Many years ago, at a conference on the campus of Virginia Tech, I entered a virtual reality (VR) area — I think it was called “the cave” — with all sorts of things going on around me. I think I was expecting the holodeck from Star Trek, where they went through a door and suddenly found themselves on vacation in a beautiful and peaceful place (check out what Virginia Tech’s video that describes virtual reality and the holodeck). Instead during my first foray into VR I wore big goggles, and I got a bit dizzy. So I’ve been a bit hesitant to try again.
This past week I gave virtual reality another try, this time at the Newseum VR Lab in Washington, DC. I was handed a pair of goggles, put them on, and followed the instructions to start the show.
First I was skiing, then in the middle of Tokyo, and finally I found myself in a beautiful, peaceful water garden. I sat on a rotating chair, and as I turned around the scene around me changed — as if I was on a tall building in the middle of everything. It was five or six minutes of relaxing fun, and this time I wasn’t dizzy.
But the thing is, the goggles are big and bulky. Yes, they take you to cool places, but you never quite forget that you are wearing those goggles. I can see playing a game with VR, or participating in some type of storytelling activity, but it’s hard to imagine completing a task that requires deep concentration — at least not yet. And as for VR news stories go, I’m reserving my opinion for now. (check out the Columbia Journalism Review link below).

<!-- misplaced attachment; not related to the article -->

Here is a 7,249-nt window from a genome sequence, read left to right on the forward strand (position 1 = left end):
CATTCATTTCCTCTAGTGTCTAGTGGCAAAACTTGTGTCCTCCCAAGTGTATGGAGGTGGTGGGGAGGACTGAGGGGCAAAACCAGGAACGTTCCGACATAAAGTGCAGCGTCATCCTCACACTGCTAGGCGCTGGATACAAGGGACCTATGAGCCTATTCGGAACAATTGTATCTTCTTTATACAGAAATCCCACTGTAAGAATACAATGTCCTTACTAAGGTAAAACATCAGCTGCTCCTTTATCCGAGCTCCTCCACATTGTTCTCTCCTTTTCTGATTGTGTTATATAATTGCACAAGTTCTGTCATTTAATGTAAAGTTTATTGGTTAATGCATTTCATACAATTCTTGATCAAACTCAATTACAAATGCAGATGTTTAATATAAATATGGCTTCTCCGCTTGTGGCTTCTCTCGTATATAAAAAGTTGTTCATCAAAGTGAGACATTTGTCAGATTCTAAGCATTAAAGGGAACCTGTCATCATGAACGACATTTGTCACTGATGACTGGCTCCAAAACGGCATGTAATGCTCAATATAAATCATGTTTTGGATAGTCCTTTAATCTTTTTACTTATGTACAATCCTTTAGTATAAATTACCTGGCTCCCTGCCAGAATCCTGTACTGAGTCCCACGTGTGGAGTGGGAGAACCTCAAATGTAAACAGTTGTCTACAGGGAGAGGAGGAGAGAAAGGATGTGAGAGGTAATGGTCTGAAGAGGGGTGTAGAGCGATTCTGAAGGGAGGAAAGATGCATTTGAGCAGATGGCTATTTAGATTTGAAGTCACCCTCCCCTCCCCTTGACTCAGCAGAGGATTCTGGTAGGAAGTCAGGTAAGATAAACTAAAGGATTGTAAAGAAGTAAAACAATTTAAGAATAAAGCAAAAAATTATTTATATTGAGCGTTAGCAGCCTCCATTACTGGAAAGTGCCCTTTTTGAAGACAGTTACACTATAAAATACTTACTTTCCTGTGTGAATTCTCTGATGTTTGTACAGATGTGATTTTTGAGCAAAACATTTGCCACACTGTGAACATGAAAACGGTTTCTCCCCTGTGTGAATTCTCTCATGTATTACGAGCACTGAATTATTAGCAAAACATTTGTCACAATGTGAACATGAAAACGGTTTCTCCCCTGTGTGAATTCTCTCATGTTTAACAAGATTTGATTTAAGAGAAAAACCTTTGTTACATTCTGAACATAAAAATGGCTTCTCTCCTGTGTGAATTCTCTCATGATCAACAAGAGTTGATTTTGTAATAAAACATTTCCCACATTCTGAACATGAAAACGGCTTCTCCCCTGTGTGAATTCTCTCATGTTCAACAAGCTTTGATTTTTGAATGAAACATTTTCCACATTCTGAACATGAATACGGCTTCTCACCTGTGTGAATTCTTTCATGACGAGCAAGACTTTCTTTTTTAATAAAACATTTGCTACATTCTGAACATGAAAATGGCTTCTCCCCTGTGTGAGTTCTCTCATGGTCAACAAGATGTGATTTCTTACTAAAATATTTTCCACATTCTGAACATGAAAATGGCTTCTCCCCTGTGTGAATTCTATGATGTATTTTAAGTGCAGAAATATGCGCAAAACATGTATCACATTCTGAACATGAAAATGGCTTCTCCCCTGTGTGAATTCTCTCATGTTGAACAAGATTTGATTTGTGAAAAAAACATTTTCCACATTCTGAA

All in all, I’m glad that I gave VR another try, and and I will do it again. Virtual reality and artificial intelligence are technologies that will play roles — albeit incrementally — in our daily lives. It’s best to learn more.
- Virtual Reality will be Real in 2017 – USA Today
- Four Challenges Facing the Growing Virtual Reality Industry – Forbes
- Virtual Reality – Challenges and Concerns – How Stuff Works
- Three Really Real Questions About the Future of Virtual Reality – The Guardian
- Can Journalism Be Virtual? – Columbia Journalism Review